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I used to love gnome system monitor, ans used it often. But now, they changed the look to make it fit to Gnome 3 style, and it just doesn't fit to my desktop any more. So I actually have two questions:

  1. Is it OK to just run an old version of the program, or are there reasons to have the newest version?
  2. Is there something like gnome-system-monitor, e.g. similar GUI, and gtk based?

EDIT: Here is a screenshot. screenshot

I like the way it has tabs to show different content. The leftmost one shows system information, the next one lists the processes, the visible one shows resources, and the last one gives some information about the file systems, e.g. free space.

For the replacement, I don't care so much about the system and file system information, but the processes and resources tabs are important.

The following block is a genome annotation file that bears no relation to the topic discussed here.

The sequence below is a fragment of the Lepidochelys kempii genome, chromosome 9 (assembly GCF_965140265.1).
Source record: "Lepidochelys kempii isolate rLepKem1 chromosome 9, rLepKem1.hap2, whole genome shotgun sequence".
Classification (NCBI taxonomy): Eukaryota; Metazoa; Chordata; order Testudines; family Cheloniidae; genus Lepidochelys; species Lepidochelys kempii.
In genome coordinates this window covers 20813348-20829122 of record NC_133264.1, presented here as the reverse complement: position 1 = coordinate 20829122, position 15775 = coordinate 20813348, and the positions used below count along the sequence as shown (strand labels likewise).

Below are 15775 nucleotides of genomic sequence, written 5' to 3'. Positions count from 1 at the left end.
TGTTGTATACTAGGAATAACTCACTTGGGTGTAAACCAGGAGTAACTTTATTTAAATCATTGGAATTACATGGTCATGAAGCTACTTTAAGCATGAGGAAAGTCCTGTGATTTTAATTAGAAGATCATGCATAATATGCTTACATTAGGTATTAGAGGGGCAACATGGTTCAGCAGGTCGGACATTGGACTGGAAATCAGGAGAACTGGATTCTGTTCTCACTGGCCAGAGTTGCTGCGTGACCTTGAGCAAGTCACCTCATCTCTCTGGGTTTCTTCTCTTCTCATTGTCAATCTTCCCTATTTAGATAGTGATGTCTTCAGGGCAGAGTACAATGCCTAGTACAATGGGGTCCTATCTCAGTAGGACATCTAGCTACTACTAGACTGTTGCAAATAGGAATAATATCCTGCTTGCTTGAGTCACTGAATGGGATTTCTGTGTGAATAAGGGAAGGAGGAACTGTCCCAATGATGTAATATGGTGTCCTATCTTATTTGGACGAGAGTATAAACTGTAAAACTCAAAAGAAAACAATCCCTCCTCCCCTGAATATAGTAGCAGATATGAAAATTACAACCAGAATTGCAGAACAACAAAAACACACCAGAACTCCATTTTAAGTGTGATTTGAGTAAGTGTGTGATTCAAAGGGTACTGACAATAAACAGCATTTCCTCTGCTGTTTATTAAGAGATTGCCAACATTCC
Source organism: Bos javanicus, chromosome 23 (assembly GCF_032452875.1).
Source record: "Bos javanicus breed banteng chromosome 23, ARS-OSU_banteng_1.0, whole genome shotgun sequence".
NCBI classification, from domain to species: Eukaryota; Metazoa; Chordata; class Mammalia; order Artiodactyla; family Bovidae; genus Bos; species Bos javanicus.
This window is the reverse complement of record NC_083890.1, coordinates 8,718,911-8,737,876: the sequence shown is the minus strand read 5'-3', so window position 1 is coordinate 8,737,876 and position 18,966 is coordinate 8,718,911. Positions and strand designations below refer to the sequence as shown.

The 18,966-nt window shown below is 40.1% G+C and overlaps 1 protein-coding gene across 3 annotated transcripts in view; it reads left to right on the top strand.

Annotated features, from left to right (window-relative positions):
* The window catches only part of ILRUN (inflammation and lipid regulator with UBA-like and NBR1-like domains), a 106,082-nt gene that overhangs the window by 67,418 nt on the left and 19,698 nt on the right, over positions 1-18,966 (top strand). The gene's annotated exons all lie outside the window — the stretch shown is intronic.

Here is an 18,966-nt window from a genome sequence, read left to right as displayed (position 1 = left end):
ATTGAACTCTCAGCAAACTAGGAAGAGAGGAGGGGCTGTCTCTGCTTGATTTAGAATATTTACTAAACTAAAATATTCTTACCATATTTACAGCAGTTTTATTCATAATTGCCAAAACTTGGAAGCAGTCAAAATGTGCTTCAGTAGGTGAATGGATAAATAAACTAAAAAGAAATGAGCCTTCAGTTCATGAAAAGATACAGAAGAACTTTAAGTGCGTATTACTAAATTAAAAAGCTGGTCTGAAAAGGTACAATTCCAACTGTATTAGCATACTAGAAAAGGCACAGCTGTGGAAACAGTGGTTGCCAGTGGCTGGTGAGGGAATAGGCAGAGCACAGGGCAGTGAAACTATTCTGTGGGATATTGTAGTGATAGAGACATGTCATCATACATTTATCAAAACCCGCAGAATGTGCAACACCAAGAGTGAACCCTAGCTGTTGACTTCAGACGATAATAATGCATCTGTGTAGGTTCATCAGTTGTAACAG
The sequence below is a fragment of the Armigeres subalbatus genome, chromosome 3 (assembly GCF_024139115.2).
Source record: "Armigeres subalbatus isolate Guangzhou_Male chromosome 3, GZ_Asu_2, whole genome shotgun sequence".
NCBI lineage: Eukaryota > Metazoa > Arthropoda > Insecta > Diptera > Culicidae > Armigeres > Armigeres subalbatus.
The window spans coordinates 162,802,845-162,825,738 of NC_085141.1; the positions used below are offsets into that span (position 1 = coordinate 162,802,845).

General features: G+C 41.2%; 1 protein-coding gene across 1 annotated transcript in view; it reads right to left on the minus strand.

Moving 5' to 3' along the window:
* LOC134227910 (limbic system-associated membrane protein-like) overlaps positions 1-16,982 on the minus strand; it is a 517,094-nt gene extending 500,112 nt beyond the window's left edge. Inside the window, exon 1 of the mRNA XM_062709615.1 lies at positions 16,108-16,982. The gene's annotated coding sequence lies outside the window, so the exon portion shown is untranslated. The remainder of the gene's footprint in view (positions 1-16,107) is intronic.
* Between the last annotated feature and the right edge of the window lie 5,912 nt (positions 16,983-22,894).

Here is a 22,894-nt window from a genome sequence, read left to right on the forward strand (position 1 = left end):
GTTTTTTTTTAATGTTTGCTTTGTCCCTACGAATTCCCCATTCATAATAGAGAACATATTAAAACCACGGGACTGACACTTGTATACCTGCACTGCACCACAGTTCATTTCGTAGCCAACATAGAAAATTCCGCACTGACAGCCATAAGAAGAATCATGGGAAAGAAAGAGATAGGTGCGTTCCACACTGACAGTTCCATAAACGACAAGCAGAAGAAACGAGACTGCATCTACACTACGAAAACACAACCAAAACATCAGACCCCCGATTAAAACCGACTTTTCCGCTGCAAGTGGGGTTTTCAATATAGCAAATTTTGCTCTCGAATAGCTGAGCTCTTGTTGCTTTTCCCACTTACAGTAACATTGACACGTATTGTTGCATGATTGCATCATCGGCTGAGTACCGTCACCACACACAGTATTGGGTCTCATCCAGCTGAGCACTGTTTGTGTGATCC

• Please do describe the interface for thoose of us who don't know the gnome system monitor (a screenshot maybe?) Also tell us what you liked from it, why it fitted your needs. – Angelo Fuchs Apr 14 '14 at 15:11
  • @AngeloNeuschitzer done. – MadTux Apr 15 '14 at 12:17
  • Great, just another Question: Are you stuck on Gnome3 or would using MATE (the Gnome 2 fork) be fine with you? There your "old" monitor would work – Angelo Fuchs Apr 15 '14 at 12:50
  • @AngeloNeuschitzer I looked at that, but I'm really happy with Cinnamon at the moment. I also saw mate-system-monitor on the AUR (I use Arch), but it had tons of MATE dependencies (like the icon theme!), so I didn't install it. Do you know what Ubuntu uses? It seems to be gnome-system-monitor, but with the "old" interface. – MadTux Apr 15 '14 at 14:54
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For people running Arch like me, there is a package called gnome-system-monitor-old in the AUR. I don't know about Ubuntu or Fedora of other distros.

As the name suggests, it is simply an old-style gnome system monitor, based on gtk2 I think. A screenshot would be useless, of course, as it looks just like the old system monitor in my question.

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